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Sunday, February 5, 2023
GUATEMALA CITY, Mar 18 2010 (IPS) - Civil society groups in Guatemala say a court decision authorising former Guatemalan president Alfonso Portillo’s extradition to the United States is just a first step in a lengthy process.
Portillo (2000-2004) lost the first round in the legal battle he is facing in connection with the laundering of tens of millions of dollars when a court accepted the U.S. request for his extradition, after a nearly 12-hour hearing Wednesday.
“We are at the start of a landmark trial in which a prominent man who wielded enormous clout and who represents interest groups who for decades have exercised unlimited power in organised crime activities has been subjected to legal action,” Carmen Aída Ibarra, with the Movimiento Pro Justicia (Pro Justice Movement), told IPS.
But she said the court’s decision to authorise the former president’s extradition could not be considered a success in terms of fighting impunity because it is just a first phase in what could be a long drawn-out process, and due to the risks involved given the former president’s links with organised crime.
While on the one hand, Portillo’s trial may reveal information that could help dismantle criminal groups, it also poses a risk of attacks on judicial officials by groups with which he has ties, the activist said.
The judges who issued the ruling have received threats against their families.
Guatemalan President Álvaro Colom, a social democrat, had already stated that he would agree to Portillo’s extradition if the court approved the U.S. request.
In January, Portillo was indicted by a federal grand jury in New York on charges of embezzling tens of millions of dollars in public funds, some of which he then laundered in banks in the United States, Europe and elsewhere, according to the U.S. District Court that indicted him.
The Guatemalan press reported that the amount involved is 70 million dollars.
“It’s sad that Portillo has to be tried in another country for crimes committed in Guatemala because our justice system is so weak,” lawyer José Luis González told IPS. “The funds merely passed through the United States, but they were taken in Guatemala. For that reason, Portillo should be tried in this country, to set an example.”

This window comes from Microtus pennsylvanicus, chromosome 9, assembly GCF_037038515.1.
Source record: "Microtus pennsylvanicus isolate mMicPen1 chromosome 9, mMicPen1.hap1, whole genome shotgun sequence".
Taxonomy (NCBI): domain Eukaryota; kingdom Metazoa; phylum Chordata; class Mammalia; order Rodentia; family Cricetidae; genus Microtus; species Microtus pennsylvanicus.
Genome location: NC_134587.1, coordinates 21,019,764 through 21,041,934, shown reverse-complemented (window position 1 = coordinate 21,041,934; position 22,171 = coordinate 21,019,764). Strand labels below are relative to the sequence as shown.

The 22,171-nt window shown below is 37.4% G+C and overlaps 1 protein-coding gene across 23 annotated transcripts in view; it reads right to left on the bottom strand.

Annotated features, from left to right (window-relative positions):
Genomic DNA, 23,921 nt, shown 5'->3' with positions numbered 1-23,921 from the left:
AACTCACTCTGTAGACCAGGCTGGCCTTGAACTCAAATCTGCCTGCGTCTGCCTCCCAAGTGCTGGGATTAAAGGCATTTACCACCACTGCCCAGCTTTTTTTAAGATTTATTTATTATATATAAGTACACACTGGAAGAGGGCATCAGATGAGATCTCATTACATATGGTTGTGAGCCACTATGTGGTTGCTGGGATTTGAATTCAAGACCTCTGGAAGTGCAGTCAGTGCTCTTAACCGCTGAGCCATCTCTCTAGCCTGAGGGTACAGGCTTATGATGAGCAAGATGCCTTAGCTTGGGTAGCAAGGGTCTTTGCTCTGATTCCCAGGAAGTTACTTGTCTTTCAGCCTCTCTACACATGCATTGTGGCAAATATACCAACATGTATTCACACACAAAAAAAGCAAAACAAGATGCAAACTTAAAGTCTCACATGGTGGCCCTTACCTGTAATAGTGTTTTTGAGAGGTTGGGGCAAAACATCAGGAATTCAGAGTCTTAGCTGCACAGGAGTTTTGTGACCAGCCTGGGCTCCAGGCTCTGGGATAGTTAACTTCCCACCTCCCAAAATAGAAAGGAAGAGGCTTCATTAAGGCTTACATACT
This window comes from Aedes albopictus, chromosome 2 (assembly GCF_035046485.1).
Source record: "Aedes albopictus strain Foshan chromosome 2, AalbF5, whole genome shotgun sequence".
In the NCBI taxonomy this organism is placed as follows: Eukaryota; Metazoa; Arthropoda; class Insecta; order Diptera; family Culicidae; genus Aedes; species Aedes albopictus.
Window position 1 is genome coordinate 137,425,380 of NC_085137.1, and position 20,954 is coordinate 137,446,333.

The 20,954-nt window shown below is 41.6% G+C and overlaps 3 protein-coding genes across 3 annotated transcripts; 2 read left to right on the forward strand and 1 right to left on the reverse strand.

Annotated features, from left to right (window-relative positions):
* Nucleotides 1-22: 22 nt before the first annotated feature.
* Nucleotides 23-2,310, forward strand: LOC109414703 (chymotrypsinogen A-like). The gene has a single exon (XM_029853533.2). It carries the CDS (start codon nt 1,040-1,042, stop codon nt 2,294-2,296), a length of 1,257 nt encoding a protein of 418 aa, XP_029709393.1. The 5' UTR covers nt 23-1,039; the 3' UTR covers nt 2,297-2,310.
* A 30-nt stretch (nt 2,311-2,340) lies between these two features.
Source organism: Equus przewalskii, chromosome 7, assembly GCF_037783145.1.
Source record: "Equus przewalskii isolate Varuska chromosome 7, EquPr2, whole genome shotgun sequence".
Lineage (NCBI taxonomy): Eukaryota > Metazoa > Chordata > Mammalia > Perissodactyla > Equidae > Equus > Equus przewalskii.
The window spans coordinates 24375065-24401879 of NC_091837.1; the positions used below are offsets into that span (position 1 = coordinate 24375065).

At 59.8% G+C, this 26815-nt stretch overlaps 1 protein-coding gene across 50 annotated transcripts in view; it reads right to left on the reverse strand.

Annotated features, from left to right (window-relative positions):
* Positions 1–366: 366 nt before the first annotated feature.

Portillo is accused of embezzling 14 million dollars in Defence Ministry funds during his presidency, 1.5 million dollars in donations to a literacy project from the government of Taiwan, and other funds.
Under Guatemalan law, he faces between three and 10 years in prison if found guilty here of these charges.
Even though the former president first has to be tried in Guatemala, González complained that the prosecution abroad is receiving much wider coverage: “We Guatemalans should be happy that he is being tried in Guatemala, and we should worry less about the crimes he committed in other countries.”
The 58-year-old former president was captured on Jan. 26 by dozens of Guatemalan police and agents of the United Nations-sponsored International Commission against Impunity in Guatemala (CICIG) in a raid on a beach house in the northeastern province of Izabal as he was preparing to flee the country by boat into neighbouring Belize.
Portillo was a fugitive from justice for six years. In January 2004, after a warrant was issued for his arrest, he fled to Mexico, which extradited him in October 2008. Back in Guatemala, he was released on 120,000 dollar bail, and although the trial against him went forward, he moved about freely and was planning to take part in the 2012 elections.
Corruption is so severe in Guatemala that CICIG, which began to operate in January 2008, was set up to strengthen and purge the country’s justice system and security forces. One of the key steps is to identify the infiltration of the corruption-riddled police and justice system by organised crime and illegal, clandestine armed security groups.
According to CICIG, 98 percent of all crimes in Guatemala go unsolved and unpunished.
Guatemalans hearing the news in their offices or homes had their own opinions.
“If they’re going to accuse him (Portillo) then they should accuse all of the thieves. Why just him? Because Berger stole, Vinicio stole,” said María Antonia de Castillo, a homemaker in the Guatemalan capital, referring to the governments of Oscar Berger (2004-2008) of the conservative Great National Alliance, and Vinicio Cerezo (1986-1990), a Christian Democrat.
“Portillo did things for the poor; he never raised the prices of basic items, like everyone else did,” she said.
A lawmaker for the governing centre-left National Union of Hope (UNE), Mario Taracena, told IPS that the prosecution of Portillo “is a message to all of the world’s leaders and all politicians in this country that corruption will not be tolerated, no matter where it happens.
“It’s a shock for everyone, but the law is the law, and the rule of law has to be respected,” he said. “Now the judges will have the last word.”
Portillo’s defence attorney Telésforo Guerra said Thursday that the decision would be appealed, on the argument that extradition to the United States would violate the constitution.
“This isn’t over,” Portillo said Wednesday on his way out of the courtroom.
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